I’m asked this question a lot, so I thought it’d be a great blog topic.
I don’t think you are as concerned with this as the amber lights in the server room… But if you are making any changes to your company’s phone system, I’m assuming this question is on your mind.
The simple answer is… no. SIP trunks are not as reliable. They are more reliable than a Primary Rate Interface (PRI). But it has nothing to do with the public Internet.
When you think of SIP trunking, you may think it refers to sending phone calls over your company’s public Internet connection. Which is one way of delivering SIP calls to your phone system. And you’re right, this method is about as reliable as your child, telling you their room is clean.
The other way you can deliver SIP calls to your phone system is over a Dedicated Circuit. When you have SIP trunks delivered this way, reliability and call quality are the exact same as an ISDN PRI T1.
So why do I say SIP is more reliable? Four reasons.
More failover routes
With SIP, your company can have two or more pre-determined IP addresses or phone numbers to failover incoming calls to, if the primary destination is down. More failover routes means a higher likelihood of uptime.
With PRI, your company can only have one pre-determined phone number to failover incoming calls.
For example, you can pre-program your company’s incoming calls to route to: (1) your company’s dedicated SIP circuit; Then (2) your company’s primary Internet connection; Then (3) your company’s backup Internet connection; And then (4) another company site or phone number.
You’ll have so many routes, your dedicated circuit could be down for years without you even noticing! Ahhhh, yes… a telecom broker’s dream.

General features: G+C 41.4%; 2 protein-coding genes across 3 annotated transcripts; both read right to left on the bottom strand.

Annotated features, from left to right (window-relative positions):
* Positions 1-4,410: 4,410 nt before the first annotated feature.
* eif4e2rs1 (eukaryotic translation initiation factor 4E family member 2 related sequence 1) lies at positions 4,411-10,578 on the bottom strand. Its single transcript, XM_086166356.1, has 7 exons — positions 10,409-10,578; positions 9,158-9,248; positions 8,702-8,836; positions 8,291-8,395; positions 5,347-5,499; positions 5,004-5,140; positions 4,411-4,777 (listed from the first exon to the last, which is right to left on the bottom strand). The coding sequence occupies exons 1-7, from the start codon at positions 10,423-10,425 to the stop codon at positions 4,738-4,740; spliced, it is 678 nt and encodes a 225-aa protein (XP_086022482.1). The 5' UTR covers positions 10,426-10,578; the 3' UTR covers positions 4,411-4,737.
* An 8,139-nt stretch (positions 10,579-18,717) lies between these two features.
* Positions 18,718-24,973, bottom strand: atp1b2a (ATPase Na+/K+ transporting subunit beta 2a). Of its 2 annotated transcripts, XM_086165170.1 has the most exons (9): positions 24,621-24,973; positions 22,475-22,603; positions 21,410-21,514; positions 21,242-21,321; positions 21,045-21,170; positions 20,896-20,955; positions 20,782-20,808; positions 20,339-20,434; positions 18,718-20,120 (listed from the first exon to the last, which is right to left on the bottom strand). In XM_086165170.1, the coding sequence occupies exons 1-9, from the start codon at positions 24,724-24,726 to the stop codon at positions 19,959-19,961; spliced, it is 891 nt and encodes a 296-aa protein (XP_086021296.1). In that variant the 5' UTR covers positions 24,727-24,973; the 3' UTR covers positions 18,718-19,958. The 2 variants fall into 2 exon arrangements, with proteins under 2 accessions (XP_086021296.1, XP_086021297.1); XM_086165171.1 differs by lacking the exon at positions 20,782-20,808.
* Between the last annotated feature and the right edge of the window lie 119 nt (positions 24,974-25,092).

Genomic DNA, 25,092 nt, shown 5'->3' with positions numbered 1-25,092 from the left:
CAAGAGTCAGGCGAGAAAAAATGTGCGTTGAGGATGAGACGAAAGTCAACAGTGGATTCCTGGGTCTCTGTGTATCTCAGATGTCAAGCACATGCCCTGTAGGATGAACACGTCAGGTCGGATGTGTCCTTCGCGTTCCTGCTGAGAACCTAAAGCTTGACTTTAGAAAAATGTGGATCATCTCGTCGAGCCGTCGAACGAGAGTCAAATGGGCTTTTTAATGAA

More failover call capacity
If your company’s PRI provider allows you to auto-failover incoming calls, you are always limited (by cost), on the amount of simultaneous calls you’re able to forward, during a failover situation. This is because:
- Your company must pay your PRI provider a monthly recurring cost (every month), for failover call paths (for each simultaneous call), you need forwarded, regardless whether your company ever uses the failover.
- Your company must pay for the back-up analog POTS lines (your PRI will forward calls to), every single month, regardless of whether they’re used.
As a result, most companies typically only have 4 POTS lines and four call failover paths, per PRI T1. This means if your PRI goes down, only four calls can be received and the 5th will receive a busy signal.
With SIP Trunking (since calls are typically forwarding to a public Internet connection), there isn’t a limit on the number of simultaneous calls your company is able to forward. Depending on the SIP provider’s codec, each call only uses 32k to 100k of bandwidth from your Internet connection. More capacity means no customers calling in, getting busy signals.
Assuming your company is in the U.S., with SIP trunking, your pre-determined failover destination can be anywhere in the country. With PRI, the pre-determined failover phone number must be local to the area where your PRI is installed.
This SIP capability is great if you want to send calls to another part of the U.S., while your side of the country deals with some heavy drama.
DID routing forwards with calls
In the event of an outage, with PRI, (when forwarding incoming calls), all DID routing is lost. All calls just hit the single phone number you gave the provider (usually one of the backup analog POTS lines), and your callers are wondering why their call went to the reception desk instead of to Sharon.
Side benefit: This is a quick way to see how many personal calls people are taking. [maniacal laughter]
When SIP calls are forwarded, however, the calls can keep their DID routing. This is a great feature if you have a lot of employees with DID’s and incoming call routing is critical to your business (i.e. lots of salespeople, etc.).
See what I mean? ISDN PRI still works fine but it simply cannot compete with the DR capability of SIP trunking. There is no denying SIP calls will receive less busy signals if configured correctly.
Another Service Provider Secret revealed. Don’t be shy. Hit me up with your thoughts or questions.
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